8. In a tuber for multiwall bags, supports for a number of rolls of material, automatic tension regulating means for each roll, pasting means acting to apply paste to the inner sheets, means for forming a tube from the web, means for cutting off blanks from the-web, and drawing rolls keeping the sheets under tension; with means for sep- .arating the rolls as the pasted points pass transverse pasted portions,

. through while maintaining tension upon the or more of the sets remaining-active as eaclt' set is separated, maintaining tension upon the web.

11. Feed mechanism for a tuber operating upon a web composed of several sheets of material secured together at intervals by transverse pasted portions, comprising a number of sets 0 rolls, and cams and levers arranged to lift the top roll of each set as the pasted portions pass.

12. Feed mechanism for a tuber operating upon a web composed of several sheets of material secured together at intervals by transverse pasted portions, comprising a number of sets of rolls, and cams and levers arranged to lift the top roll ofeach set as the pasted portions pass, the movable roll being mounted in links forming the levers and carrying cam-rollers at their outer'ends.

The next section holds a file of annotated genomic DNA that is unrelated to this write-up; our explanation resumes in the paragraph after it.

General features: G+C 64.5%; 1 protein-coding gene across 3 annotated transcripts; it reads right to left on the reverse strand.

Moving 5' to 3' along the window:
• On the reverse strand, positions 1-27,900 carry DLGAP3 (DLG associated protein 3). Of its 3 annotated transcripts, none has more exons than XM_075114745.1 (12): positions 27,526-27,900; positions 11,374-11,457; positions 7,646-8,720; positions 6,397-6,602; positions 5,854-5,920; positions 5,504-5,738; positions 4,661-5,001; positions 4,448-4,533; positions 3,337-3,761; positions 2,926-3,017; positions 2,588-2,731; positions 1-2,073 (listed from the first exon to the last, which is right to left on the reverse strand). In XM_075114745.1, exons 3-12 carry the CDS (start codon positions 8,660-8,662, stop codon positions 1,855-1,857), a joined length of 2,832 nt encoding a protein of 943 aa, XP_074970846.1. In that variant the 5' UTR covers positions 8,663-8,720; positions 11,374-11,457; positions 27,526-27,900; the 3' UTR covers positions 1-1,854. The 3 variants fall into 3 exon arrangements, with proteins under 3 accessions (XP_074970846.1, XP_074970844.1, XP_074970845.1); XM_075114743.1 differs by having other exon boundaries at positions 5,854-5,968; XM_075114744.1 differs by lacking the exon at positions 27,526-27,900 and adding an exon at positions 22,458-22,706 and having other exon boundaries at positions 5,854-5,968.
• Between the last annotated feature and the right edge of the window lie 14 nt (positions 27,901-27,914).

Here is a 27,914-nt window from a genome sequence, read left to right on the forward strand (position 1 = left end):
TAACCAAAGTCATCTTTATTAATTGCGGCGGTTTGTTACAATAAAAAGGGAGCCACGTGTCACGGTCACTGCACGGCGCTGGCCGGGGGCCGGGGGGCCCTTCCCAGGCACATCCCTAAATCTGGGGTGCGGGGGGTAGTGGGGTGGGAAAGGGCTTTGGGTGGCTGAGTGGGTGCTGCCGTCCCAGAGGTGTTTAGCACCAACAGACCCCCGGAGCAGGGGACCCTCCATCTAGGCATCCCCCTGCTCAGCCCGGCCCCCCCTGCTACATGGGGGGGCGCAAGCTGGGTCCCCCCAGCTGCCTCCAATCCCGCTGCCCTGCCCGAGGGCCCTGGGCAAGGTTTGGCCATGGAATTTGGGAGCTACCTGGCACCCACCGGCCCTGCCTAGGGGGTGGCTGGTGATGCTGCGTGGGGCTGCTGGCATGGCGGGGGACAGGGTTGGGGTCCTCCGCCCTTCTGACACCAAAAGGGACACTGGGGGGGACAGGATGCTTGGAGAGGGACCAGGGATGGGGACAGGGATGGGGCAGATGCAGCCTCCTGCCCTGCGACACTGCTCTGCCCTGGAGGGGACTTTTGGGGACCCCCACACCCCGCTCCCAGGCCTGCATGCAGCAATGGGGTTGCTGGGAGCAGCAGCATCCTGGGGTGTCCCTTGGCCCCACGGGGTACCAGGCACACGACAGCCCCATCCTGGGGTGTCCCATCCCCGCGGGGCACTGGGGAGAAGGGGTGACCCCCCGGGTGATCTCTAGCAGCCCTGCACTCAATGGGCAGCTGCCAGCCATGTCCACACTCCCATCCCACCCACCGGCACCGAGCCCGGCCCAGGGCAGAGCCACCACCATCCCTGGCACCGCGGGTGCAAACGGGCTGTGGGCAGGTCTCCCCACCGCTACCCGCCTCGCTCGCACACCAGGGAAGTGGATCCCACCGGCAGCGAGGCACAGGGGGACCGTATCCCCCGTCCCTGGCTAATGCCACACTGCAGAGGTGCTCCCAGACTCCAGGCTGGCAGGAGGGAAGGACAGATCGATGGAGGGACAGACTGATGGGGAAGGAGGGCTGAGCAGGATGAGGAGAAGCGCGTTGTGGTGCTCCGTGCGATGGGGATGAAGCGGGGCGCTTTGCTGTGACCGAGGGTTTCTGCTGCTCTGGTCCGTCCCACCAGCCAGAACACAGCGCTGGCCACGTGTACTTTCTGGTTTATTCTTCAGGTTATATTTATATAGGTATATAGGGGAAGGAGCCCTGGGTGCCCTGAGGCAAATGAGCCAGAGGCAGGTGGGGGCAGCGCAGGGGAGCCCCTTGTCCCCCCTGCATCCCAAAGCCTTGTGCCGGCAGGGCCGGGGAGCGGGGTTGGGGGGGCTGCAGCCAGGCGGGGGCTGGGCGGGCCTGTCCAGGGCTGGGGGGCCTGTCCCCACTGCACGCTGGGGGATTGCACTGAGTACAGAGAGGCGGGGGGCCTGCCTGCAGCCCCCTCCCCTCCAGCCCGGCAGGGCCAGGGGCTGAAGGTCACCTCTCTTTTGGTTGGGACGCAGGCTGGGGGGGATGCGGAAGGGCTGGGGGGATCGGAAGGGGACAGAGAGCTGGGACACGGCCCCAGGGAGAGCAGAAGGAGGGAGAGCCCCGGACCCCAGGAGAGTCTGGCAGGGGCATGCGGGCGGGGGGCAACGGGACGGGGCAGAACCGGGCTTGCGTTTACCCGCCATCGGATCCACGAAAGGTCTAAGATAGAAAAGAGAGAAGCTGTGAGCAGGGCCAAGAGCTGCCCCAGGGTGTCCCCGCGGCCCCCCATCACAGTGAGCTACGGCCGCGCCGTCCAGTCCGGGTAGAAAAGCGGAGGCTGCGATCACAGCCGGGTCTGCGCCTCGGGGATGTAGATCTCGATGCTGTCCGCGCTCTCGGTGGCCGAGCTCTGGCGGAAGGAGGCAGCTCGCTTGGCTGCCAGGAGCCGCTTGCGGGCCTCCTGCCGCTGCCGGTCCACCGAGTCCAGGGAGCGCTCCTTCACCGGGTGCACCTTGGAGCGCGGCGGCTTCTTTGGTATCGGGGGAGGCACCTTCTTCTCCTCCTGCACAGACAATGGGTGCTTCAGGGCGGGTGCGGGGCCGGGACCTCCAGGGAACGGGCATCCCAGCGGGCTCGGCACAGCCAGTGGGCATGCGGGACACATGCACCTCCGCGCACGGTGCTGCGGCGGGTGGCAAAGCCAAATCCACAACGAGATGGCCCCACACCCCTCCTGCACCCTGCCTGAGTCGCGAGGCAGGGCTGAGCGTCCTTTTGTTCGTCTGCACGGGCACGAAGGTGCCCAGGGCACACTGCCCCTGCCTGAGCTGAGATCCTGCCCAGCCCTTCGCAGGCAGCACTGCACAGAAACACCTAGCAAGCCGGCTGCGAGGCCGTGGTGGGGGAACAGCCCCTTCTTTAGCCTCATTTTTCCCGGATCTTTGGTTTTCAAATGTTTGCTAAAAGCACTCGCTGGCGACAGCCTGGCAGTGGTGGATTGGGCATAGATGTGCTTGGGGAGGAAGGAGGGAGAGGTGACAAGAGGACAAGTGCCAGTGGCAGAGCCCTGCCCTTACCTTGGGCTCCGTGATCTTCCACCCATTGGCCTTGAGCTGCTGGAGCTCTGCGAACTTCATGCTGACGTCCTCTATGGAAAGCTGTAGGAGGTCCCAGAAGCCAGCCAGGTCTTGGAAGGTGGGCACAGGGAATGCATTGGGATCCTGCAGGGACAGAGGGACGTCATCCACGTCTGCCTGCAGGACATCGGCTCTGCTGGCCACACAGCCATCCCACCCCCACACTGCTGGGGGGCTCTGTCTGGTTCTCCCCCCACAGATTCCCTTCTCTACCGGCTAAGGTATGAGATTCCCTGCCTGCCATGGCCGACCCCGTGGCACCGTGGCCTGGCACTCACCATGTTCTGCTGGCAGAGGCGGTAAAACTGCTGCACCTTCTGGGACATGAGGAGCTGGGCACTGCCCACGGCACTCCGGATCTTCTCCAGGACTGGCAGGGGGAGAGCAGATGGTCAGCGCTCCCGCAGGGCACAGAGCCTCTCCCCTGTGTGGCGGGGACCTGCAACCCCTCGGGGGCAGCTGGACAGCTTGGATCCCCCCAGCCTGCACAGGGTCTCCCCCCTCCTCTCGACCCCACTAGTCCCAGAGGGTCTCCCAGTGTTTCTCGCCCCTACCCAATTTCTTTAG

Signed at Watertown, in the county of J eiferson and State 0f.N,ew York this 13th day of November, A. D. 1929.



by comprising sev-

Referenced by
Citing PatentFiling datePublication dateApplicantTitle
US2467879 *May 17, 1945Apr 19, 1949Milprint IncBagmaking machine
US2493349 *Nov 30, 1946Jan 3, 1950St Regis Paper CoBag with extensile sealed liner and method for making same
US2742826 *Feb 28, 1951Apr 24, 1956Dickinson John & Co LtdMethod of and means for producing machine-made tubular bags with gusset-folded sides
US4215626 *Feb 28, 1978Aug 5, 1980Agence Nationale De Valorisation De La Recherche (Anvar)Method and apparatus for manufacturing articles made of paper from a plurality of pre-perforated strips
U.S. Classification493/286, 493/289, 493/297
International ClassificationB31B39/00
Cooperative ClassificationB31B2237/05, B31B37/00
European ClassificationB31B37/00